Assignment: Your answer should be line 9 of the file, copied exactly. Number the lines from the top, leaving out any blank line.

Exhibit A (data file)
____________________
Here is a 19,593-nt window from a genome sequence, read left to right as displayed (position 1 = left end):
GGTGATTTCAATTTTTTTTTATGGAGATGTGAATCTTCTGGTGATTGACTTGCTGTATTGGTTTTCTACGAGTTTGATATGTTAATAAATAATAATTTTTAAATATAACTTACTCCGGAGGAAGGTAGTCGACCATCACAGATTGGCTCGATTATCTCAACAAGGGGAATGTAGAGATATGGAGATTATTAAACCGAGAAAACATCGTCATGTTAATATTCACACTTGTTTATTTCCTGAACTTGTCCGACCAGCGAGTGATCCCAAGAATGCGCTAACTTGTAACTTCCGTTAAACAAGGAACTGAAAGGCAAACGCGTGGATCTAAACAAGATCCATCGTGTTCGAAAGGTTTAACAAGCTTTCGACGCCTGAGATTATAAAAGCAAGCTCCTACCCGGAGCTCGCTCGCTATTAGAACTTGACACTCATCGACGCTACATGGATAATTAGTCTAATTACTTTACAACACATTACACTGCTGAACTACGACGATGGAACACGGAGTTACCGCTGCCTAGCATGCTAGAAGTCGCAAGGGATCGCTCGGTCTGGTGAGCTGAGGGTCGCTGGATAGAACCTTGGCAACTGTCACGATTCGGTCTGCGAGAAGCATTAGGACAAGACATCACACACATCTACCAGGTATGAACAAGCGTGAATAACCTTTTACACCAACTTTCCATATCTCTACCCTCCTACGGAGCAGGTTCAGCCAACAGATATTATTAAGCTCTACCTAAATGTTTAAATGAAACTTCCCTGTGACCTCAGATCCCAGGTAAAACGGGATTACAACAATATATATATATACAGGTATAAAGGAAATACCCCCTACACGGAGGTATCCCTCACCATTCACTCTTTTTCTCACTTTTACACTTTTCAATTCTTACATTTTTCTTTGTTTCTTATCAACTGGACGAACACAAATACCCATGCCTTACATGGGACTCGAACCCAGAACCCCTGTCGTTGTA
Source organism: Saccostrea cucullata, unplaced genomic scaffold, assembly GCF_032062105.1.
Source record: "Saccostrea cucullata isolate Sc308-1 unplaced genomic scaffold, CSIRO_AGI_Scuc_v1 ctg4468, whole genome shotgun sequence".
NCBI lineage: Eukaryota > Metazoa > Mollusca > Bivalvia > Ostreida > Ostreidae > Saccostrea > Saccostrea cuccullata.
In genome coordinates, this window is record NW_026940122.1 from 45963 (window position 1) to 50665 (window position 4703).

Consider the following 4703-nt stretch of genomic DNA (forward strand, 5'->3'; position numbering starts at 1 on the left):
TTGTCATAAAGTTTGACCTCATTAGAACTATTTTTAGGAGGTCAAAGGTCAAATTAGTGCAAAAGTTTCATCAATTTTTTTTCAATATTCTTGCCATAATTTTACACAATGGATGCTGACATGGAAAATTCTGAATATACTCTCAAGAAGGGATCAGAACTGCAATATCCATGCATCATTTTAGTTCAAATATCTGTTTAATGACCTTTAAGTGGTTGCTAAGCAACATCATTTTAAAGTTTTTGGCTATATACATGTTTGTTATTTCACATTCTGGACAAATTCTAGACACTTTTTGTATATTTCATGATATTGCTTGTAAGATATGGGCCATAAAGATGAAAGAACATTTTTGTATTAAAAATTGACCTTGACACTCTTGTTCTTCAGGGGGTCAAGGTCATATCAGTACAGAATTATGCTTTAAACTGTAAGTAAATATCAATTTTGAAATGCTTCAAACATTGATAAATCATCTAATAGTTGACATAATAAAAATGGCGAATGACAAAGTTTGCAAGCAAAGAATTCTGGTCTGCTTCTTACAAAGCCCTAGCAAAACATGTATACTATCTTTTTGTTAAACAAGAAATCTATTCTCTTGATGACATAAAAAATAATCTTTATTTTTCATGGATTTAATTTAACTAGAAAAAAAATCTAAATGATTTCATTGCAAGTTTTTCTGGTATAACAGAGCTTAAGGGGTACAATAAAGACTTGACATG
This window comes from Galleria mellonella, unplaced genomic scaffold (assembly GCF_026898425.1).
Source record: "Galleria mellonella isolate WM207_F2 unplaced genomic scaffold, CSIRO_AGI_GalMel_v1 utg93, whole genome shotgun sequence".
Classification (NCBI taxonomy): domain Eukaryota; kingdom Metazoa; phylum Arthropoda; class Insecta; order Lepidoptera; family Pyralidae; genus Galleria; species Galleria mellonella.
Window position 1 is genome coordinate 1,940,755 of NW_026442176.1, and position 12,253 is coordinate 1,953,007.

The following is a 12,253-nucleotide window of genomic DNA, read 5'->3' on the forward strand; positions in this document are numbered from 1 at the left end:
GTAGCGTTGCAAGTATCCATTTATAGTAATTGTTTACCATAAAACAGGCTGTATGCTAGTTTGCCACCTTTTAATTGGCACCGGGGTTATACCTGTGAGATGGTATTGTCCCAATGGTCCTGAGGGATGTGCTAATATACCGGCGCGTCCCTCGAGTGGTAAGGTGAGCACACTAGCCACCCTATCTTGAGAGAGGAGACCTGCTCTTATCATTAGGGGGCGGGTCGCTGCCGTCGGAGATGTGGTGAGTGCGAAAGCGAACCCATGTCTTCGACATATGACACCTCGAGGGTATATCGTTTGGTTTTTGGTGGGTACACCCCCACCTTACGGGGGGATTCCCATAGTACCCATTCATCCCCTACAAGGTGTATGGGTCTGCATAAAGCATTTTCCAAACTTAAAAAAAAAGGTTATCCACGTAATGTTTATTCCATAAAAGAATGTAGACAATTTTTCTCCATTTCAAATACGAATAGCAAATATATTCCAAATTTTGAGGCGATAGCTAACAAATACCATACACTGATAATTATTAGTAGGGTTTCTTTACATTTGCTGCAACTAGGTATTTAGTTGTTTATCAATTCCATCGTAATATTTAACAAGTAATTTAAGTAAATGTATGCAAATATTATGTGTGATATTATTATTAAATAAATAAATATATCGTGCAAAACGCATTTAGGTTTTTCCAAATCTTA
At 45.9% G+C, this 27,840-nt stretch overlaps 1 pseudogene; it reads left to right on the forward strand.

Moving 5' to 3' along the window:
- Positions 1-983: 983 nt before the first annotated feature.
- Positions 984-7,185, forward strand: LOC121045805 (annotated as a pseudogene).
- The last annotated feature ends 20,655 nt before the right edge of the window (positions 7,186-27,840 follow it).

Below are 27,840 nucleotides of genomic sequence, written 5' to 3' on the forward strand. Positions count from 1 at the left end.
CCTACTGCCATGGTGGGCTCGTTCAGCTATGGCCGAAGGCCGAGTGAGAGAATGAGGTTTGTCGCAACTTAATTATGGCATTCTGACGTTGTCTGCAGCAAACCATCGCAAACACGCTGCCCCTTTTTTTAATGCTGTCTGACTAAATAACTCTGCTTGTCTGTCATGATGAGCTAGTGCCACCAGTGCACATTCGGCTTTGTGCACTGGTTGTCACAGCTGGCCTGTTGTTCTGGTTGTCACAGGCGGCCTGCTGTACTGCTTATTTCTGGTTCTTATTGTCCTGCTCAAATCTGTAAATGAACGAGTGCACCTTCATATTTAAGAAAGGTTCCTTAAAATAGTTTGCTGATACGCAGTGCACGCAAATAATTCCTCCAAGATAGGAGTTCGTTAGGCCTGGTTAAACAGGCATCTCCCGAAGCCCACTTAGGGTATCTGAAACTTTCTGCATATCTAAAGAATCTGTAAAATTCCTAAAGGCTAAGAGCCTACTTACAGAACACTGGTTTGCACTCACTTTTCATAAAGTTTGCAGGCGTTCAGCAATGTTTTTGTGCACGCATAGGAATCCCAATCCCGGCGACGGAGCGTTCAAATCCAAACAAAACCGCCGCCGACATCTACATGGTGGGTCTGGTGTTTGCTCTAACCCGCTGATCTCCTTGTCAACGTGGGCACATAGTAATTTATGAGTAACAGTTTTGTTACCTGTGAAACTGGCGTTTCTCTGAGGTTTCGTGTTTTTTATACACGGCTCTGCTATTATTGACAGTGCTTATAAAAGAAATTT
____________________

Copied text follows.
This window comes from Galleria mellonella, unplaced genomic scaffold (assembly GCF_026898425.1).